Why We Are Learning New Languages

Data from language learning app Babbel shows exactly who is learning to speak other languages, why they’re doing it, and how much difficulty they’re having.

Why We Are Learning New Languages
Photo: Flickr user Jessica Spengler

Who learns foreign languages and why? When do they study? Do men and women learn then differently? Babbel, the language-learning app company, has published figures on how its apps are used that answer some of these question. The data is fascinating, compiling the answers of over 45,000 users.



English is by far the most popular language, with 28% of all Babbel users learning it. Spanish comes in second at 18%. In the U.S., most people learn Spanish (22%), followed by French (20%) and German (17%). In the U.K., the top choice is also Spanish, whereas all other countries at the top of the chart favor English. Of these, Italians are the most enthusiastic learners of English, with almost half of them (47%) learning it.

Why do people learn languages? Babbel’s numbers break this down by country. The Germans learn in order to communicate better when traveling. The Brazilians and Spanish do it for self-improvement. In Austria, 42% say they learn languages to “improve or maintain mental fitness.” In the U.S., the top reason given for learning a language was “cultural interest,” possibly reflecting the unwillingness of U.S. citizens to travel abroad–the State Department figures say that 126 million valid U.S. passports were in circulation in 2015, which is just 39% of the population.


Men are more likely to learn German, Portuguese, or Russian. Women favor Dutch, French, Italian, and Spanish (only 0.2% of Babbel’s users identified themselves “other”). Motivation and confidence were self-rated at about the same for both men and women, as were all other measured factors–aside from language choice, then, there is no significant difference when it comes to gender.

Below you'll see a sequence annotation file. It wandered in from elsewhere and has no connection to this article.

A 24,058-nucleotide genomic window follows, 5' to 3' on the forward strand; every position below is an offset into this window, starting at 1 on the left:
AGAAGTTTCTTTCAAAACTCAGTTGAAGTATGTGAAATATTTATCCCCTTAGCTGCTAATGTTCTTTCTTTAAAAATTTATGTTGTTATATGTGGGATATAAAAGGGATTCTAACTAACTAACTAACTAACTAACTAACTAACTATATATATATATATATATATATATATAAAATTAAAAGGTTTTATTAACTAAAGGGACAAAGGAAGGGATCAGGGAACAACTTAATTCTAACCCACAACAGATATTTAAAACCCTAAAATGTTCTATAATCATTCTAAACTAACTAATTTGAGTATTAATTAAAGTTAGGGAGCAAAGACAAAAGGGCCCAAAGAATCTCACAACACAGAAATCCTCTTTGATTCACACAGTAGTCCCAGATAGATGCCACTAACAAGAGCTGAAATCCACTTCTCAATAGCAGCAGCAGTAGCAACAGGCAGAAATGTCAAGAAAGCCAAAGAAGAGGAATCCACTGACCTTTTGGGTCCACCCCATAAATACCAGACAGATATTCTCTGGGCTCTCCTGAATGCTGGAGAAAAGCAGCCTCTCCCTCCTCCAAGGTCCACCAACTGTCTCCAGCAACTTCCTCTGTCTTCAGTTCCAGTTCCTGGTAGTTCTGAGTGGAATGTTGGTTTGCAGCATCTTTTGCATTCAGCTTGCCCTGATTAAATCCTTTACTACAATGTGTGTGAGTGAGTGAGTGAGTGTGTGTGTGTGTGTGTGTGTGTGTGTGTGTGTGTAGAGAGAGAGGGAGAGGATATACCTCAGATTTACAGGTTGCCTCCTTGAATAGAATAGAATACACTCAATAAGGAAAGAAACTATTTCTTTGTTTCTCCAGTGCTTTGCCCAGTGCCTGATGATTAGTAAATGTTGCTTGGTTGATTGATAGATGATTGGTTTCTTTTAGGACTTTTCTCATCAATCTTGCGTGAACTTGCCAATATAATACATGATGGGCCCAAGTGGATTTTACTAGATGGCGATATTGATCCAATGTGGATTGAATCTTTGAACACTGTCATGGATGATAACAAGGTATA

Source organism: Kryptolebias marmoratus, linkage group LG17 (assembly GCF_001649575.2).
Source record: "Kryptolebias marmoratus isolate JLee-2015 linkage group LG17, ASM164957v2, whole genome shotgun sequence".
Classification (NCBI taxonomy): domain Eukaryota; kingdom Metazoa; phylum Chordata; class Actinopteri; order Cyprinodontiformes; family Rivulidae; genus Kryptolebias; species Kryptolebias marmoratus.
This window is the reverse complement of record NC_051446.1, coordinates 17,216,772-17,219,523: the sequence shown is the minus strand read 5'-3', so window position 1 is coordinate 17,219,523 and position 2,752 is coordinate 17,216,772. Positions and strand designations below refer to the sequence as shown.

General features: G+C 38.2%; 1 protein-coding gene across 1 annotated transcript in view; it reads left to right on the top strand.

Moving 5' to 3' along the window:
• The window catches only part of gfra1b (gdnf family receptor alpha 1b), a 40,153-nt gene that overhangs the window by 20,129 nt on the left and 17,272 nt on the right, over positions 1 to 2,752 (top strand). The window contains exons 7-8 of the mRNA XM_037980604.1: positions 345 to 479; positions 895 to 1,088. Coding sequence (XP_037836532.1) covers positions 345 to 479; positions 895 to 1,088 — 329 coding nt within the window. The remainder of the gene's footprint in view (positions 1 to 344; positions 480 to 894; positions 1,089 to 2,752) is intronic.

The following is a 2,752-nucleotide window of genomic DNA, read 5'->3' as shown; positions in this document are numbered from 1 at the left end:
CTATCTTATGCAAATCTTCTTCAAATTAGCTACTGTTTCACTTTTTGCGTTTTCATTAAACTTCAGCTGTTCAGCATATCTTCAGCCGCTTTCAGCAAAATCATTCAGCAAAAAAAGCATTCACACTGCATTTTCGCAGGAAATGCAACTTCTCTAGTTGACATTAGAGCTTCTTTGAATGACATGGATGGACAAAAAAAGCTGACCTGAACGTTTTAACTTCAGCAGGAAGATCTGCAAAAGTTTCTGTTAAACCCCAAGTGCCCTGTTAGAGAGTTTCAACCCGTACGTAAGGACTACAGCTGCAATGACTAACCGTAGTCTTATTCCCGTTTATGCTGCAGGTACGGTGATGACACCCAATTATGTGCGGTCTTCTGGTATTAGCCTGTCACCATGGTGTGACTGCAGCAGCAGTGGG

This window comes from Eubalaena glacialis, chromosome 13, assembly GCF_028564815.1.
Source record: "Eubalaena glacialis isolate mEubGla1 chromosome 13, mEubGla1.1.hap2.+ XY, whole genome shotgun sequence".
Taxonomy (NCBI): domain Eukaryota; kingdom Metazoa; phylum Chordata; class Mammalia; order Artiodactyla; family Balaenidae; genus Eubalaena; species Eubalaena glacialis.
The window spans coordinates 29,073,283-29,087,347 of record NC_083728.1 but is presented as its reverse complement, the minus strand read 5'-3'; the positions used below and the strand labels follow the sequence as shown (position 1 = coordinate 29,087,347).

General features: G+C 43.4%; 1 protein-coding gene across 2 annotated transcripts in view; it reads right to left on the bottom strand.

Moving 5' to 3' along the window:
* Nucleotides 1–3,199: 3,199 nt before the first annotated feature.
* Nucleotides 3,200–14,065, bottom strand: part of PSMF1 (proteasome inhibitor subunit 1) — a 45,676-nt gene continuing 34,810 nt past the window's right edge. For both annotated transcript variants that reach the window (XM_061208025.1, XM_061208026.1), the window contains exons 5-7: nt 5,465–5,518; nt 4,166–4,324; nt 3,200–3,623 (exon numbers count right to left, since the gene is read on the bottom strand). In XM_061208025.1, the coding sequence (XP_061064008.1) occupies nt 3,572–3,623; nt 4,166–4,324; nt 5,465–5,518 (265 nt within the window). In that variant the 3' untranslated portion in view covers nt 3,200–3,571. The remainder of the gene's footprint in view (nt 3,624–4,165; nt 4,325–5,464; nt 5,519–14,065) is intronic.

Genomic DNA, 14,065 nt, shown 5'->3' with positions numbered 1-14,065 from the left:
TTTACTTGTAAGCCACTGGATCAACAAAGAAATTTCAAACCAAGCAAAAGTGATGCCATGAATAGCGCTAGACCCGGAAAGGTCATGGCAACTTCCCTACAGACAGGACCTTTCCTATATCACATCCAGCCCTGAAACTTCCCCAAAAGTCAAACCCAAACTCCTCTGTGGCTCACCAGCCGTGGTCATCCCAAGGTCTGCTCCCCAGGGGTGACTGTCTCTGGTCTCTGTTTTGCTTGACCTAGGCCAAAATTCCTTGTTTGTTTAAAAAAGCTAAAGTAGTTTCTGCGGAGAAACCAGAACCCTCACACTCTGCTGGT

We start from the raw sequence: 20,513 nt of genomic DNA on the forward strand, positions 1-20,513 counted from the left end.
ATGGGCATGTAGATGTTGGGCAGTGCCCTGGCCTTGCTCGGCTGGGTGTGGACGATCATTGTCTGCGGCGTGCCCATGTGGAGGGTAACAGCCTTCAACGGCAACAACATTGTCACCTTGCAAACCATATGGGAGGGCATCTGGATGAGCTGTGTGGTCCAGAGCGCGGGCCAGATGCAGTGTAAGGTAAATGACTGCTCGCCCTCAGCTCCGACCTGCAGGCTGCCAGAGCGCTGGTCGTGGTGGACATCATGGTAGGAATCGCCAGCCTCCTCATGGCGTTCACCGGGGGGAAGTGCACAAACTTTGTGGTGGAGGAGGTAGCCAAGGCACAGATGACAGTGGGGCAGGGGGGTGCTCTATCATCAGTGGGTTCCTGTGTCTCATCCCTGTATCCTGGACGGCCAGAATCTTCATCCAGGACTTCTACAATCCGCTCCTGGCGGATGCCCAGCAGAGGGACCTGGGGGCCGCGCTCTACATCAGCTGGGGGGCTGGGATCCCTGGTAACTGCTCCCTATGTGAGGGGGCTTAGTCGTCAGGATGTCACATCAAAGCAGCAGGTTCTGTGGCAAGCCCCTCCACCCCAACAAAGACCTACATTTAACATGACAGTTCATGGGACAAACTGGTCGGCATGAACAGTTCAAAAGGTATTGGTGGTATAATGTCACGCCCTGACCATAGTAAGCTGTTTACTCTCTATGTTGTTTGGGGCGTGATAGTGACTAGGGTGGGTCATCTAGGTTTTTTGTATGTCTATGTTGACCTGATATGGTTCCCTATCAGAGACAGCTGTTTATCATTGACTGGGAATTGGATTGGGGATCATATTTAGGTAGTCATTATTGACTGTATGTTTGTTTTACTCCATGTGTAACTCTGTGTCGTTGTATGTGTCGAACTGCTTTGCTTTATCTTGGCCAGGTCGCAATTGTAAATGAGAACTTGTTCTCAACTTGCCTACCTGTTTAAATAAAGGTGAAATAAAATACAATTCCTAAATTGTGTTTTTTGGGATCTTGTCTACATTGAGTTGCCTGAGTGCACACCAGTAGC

Age, though, makes a bigger difference: 80% of people under 24 were confident that they’d “be able to hold a short conversation in their chosen language within five hours of using Babbel,” with the numbers quickly dropping, nearing just 60% with people over 60 years old. That, though, may just illustrate the overconfidence of youth.

The reasons for learning were the most affected by age. “Learning for mental fitness” is down at 10% for under 18s, and grows steadily to 60% for those of 75 years and over. Not surprisingly, “learning for career” runs the other way, from one of the top reasons at around 25 years, to near-zero for retirees. Another reason that withered with age was “learning [in order to] live abroad one day,” which is also as might be expected.


Here are the top languages, by motivation for learning them.

  • Career: English (47%)
  • Cultural Interest: Spanish (24%)
  • Travel: English (37%)
  • Self-improvement: English (29%)
  • Roots/heritage reconnection: Italian (35%)

In this last category–roots/heritage reconnection–the fourth most popular result was Polish, which is pretty interesting. The only other place Polish appears in the whole survey is as the fifth most popular language among men. I wonder if these are the children of Polish immigrants, either in the U.S., or in Germany.

English is the clear winner here, in terms of popularity, closely followed by Spanish, which makes sense as they’re two most widely spoken languages (after Mandarin, which doesn’t really count as it’s only the official language of a few countries). If you speak English and Spanish, you have a good proportion of the world’s countries covered. Of the languages available in Babbel’s apps, only one didn’t make it into the listings: Turkish. Indonesian and Norwegian made it in, but only because they were not favored by male or female learners, i.e., they’re gender-neutral, preference-wise.

The whole survey is worth a deeper look, but maybe you’re inspired to stop reading the Internet and start learning a language instead?


About the author

Previously found writing at, Cult of Mac and Straight No filter.